When the first slot machines hit Michigan a couple of decades ago in a small tribal casino, the notion of spinning the wheels was enough of an unheard-of novelty that my mother and I drove two and a half hours to the central part of the state, for the pleasure of pumping our dimes and quarters into the slots in a small, crowded, smoky hall with a no-frills motel about a mile down the road.
Now, fast-forward 20-odd years and the United States sports so many gambling venues that for many consumers they’re a routine neighborhood attraction rather than a destination venue. And the proliferation of gambling opportunities means the casinos each are getting a slimmer piece of the pie, leading to problems in an apparently over-saturated industry.
For example, as of this month, three major casinos in Atlantic City will have shut down their gambling operations and hotels this summer alone, eliminating the jobs of thousands of workers. That follows the June closure of the Harrah’s casino and hotel in Tunica, Miss., another major U.S. gambling cluster.
The crumbling of Atlantic City is a pretty good news peg for taking a look at your market’s casino operations. (And if their aren’t any, how about a look at what level of casino tourism your area’s consumers generate for nearby markets?) For the most part it seems that Americans still are spending heftily on gambling but the pattern of the getaway week or weekend has given way to shorter drop-ins at the local hall.
The University of Nevada at Las Vegas has a Center for Gaming Research that might also be a helpful source of stats and data. And of course the industry trade group, the American Gaming Association, offers a lot of stats including its State of the State report which gives numbers for individual markets. If you are including tribal casinos in your report — more difficult because of less transparent reporting requirements — try IndianGaming.com and this organization, Casino City Press — ask if they’ll share their market research reports free of charge with journalists.
Beyond the casino companies themselves, you can look at the economic impact of gambling in your community. It s a huge topic that is fraught with different special-interests and views, of course. The topic isn’t as hot as it was 10 years ago during the proliferation but you might check with your region’s federal reserve bank for any studies and commentary; this 2003 report from the St. Louis Fed might help in understanding some of the issues and metrics to evaluate. Be sure to track down suppliers from food distributors to construction and cleaning firms about the effect on them of waxing and waning casino attendance. Many are required to be licensed by the state gaming commission so check for lists of vendors there.
One thing I would recommend for anyone on the casino, real estate/economic development, personal finance or marketing beats: Sign up for the loyalty programs at all of your area’s gambling centers. I am on the mailing list for several national ones such as the Caesar’s Entertainment Total Rewards program as well as a few for local standalone casino/hotels. In a highly competitive market, return visits are the lifeblood of a casino. Here’s a report on “The lowdown on casino loyalty programs” that shows some metrics about how they drive business for gambling parlors. Here’s a 2010 paper from the University of San Francisco on the effectiveness of casino loyalty programs that makes some interesting differentiations about casino player segments (“Mr. High Roller” vs. “Happy-go-lucky,” for example) and a blog post from the marketing association Loyalty360 about casino programs. (Good blog to bookmark for a variety of beats, by the way.)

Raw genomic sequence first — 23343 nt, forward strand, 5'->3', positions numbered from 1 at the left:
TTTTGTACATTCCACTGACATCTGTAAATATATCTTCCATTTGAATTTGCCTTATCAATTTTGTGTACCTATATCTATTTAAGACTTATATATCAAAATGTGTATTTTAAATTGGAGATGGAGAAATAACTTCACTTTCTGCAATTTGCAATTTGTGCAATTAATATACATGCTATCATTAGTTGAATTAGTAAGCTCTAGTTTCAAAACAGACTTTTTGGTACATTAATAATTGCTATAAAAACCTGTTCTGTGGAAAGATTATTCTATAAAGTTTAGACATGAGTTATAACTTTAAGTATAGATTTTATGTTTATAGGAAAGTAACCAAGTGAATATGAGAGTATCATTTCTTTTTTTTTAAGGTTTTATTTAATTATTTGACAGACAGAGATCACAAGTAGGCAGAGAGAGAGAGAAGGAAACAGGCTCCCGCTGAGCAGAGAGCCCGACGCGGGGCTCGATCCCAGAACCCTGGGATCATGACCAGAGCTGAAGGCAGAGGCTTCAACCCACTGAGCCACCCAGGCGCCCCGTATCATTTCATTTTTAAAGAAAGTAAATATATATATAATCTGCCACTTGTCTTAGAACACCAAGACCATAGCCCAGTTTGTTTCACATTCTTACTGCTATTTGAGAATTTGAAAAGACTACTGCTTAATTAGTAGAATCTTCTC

Tea leaves in casino marketing
The frequency of their direct-mail pitches and the interesting psychology behind the marketing ploys are quite interesting and dissecting them might form the basis for some interesting heads-up for readers. Obviously, gambling fulfills (or not, for problem gamblers) some emotional needs as well as filling entertainment hours, and deciphering the ways companies connect emotionally with consumers is fascinating.
For example, one chain with a casino near me is constantly sending “offers” for giveaways of items like coolers, camp chairs, small appliances or housewares like wine glasses and down comforters. It’s pretty apparent they buy overstock or outlet items for pennies on the dollar and woo consumers with the bait of a “free” electric griddle or spa bathrobe that probably cost the casino $10 or $15. Odds are the consumer will plop down and spend far more than that at a table or gambling machine, of course. Other common lures include gift cards for name-brand gas stations, or even gift cards to big-box chains like Best Buy. Special events like free-car drawings and raffles also are common to get people in the door.
If you don’t want to join the “players clubs” yourself or won’t gamble enough to keep yourself on their active mailing lists, it might be fascinating to enlist some regular patrons and ask them to save up their casino direct-mail pieces for a month, a quarter or even a year. Of course, players who spend more get more — free concert tickets, private dinners, parking privileges and meal “comps,” etc. — and if you can find some brave consumers who will share their win/loss statements as well as their direct-mail advertising, you could tote up each and show prospective gamblers what those “free” coolers, buffet dinners and the like are really costing them. (And I have nothing against gambling but do think everyone should approach it with a realistic view of casino tactics.)
Might be interesting to check with area bankruptcy attorneys, CPAs, debt counselors, etc. to see if they are seeing more or fewer consumers with gambling-related problems.